The authorities increase cultural censorship as conditions for small business deteriorate
The security forces are expanding the persecution of dissenters to the cultural sphere, but the protest movement has not been entirely purged by repression. In response, the authorities declare their readiness to mobilise their supporters militarily in case of renewed protests. Meanwhile, the government plans to increase taxes on entrepreneurs to extract additional revenue from businesses.
Lukashenka convened an impromptu meeting on territorial defence issues in the Shklov region and is still attempting to shore up state power structures with speculative rhetoric about military conflict and the possibility of urgent mobilisation. This contrasts with the policy of demotivation and depoliticization of society which prevailed in recent decades.
Moreover, the leadership fears that Western sanctions and increased pressure from the Kremlin will decrease the loyalty of the state apparatus, so the traditional rotation of personnel between the regions has recommenced. These personnel policies are designed to prevent the formation of stable nomenklatura groups.
State control over small businessmen is being tightened as the National Bank prohibits entrepreneurs from conducting cash transactions abroad. This decision endangers the viability of many small businesses, but the priority for the authorities is securing revenue for the state; they are also abolishing several tax incentives for the same reason.
The Belarusian leadership are perennially wary of independent entrepreneurs due to fears of political disloyalty, as occurred when a proportion of small businesses responded to Svetlana Tikhanovskaya’s call for a nationwide strike in October 2020. Some workers joined the strike movement on an individual basis in the public sector, but not collectively.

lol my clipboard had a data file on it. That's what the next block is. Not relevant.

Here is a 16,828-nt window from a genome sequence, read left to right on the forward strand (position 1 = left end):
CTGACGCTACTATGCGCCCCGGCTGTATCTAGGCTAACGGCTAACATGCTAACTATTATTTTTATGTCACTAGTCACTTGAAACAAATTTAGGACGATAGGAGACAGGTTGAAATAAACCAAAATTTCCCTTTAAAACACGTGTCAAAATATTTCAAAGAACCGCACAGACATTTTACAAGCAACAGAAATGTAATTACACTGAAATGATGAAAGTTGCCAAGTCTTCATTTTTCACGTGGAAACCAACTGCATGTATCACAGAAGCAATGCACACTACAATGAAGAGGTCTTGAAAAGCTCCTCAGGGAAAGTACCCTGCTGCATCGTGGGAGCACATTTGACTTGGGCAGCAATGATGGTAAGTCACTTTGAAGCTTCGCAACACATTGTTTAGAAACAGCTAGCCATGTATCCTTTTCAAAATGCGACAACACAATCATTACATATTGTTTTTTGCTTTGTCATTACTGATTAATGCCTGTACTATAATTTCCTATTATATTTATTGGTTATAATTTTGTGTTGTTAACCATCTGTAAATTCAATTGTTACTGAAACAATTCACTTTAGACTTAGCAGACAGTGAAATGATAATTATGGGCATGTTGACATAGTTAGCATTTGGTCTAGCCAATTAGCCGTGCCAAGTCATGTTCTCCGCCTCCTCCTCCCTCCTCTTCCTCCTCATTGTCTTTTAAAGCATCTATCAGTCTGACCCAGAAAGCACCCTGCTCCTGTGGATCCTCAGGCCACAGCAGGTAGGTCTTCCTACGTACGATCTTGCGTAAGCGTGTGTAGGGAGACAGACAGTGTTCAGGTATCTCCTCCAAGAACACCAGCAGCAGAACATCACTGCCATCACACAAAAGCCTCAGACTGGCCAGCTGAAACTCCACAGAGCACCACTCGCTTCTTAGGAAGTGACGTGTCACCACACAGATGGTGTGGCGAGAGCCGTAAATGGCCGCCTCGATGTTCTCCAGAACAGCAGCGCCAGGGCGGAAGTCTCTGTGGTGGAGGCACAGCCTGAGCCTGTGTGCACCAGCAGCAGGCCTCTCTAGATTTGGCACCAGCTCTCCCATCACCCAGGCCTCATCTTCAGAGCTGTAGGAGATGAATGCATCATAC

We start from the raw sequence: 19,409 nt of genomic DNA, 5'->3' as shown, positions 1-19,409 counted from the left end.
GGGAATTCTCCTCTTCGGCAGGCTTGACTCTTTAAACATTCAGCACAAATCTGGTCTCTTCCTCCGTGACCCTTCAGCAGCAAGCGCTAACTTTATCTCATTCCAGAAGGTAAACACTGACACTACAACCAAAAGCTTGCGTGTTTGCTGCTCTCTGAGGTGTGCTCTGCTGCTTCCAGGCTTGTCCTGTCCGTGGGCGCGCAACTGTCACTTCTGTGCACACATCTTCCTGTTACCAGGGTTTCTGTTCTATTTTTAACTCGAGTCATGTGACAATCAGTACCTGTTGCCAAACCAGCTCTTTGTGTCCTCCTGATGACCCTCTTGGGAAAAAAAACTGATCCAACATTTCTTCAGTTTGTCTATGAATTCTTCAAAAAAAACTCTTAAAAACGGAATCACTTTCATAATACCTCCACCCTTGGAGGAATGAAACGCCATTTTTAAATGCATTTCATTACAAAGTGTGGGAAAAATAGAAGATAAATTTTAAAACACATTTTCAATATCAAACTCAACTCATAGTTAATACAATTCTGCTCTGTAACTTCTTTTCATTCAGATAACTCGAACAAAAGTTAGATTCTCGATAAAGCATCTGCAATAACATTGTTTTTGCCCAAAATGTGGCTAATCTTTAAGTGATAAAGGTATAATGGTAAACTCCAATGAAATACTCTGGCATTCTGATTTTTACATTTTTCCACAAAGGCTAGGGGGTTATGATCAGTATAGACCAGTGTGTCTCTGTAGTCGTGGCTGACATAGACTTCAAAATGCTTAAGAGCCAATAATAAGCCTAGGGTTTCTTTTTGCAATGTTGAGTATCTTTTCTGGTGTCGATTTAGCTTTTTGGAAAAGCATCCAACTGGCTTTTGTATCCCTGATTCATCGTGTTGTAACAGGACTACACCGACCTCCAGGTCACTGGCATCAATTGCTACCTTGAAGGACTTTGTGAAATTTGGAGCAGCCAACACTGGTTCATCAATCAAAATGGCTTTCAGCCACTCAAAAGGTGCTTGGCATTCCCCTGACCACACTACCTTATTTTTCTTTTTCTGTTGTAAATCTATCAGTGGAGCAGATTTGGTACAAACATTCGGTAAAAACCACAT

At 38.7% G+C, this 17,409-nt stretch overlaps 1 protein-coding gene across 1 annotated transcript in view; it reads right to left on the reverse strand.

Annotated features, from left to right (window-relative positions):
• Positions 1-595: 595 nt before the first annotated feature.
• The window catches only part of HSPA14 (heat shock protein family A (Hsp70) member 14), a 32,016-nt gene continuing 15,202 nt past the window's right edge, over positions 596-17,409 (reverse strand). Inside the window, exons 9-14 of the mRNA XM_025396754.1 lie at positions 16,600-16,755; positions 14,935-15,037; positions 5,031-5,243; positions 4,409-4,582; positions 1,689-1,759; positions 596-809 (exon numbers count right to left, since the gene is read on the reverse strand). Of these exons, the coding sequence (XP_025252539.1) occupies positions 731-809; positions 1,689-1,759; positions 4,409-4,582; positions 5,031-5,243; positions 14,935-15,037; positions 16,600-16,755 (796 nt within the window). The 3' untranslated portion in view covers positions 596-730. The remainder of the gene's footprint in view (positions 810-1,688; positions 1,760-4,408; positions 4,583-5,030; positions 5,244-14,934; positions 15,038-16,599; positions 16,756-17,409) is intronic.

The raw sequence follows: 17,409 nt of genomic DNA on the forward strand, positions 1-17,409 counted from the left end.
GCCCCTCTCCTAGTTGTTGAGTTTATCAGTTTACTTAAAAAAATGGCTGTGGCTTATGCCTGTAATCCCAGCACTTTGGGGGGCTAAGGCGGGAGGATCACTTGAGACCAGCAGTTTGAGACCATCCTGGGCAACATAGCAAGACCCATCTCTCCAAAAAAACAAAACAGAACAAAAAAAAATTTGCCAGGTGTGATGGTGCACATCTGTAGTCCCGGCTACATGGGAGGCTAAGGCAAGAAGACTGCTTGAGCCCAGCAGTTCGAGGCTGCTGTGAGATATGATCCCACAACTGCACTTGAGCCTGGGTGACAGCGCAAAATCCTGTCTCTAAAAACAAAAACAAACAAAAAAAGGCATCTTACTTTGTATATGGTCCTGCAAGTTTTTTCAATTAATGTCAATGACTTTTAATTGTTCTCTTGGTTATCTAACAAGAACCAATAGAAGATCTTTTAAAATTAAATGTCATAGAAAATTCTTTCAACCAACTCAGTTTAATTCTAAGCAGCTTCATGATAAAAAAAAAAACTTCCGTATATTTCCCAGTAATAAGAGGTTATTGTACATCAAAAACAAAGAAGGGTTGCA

The security forces continue to implement selective repression to suppress dissent in various spheres of life. The Ministry of Internal Affairs alleges that content published by the TUT.by portal and its social media accounts should be classified as extremist. Removal of books with an “anti-state orientation” from school libraries is planned. In Brest, the authorities liquidated the Teatr Kryly Halopa. In Minsk, security forces raided a production of the play “White Rabbit, Red Rabbit”. The total number of political prisoners has expanded to at least 500 people.
However, the authorities are impeded from expanding the infrastructure of repression by resource constraints. The opening of a new detention centre, under construction since 2010, has been postponed until 2023.
In summary, the authorities continue to foment division in society and mobilise their supporters against any resurgence of the protest movement.
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Situation in Belarus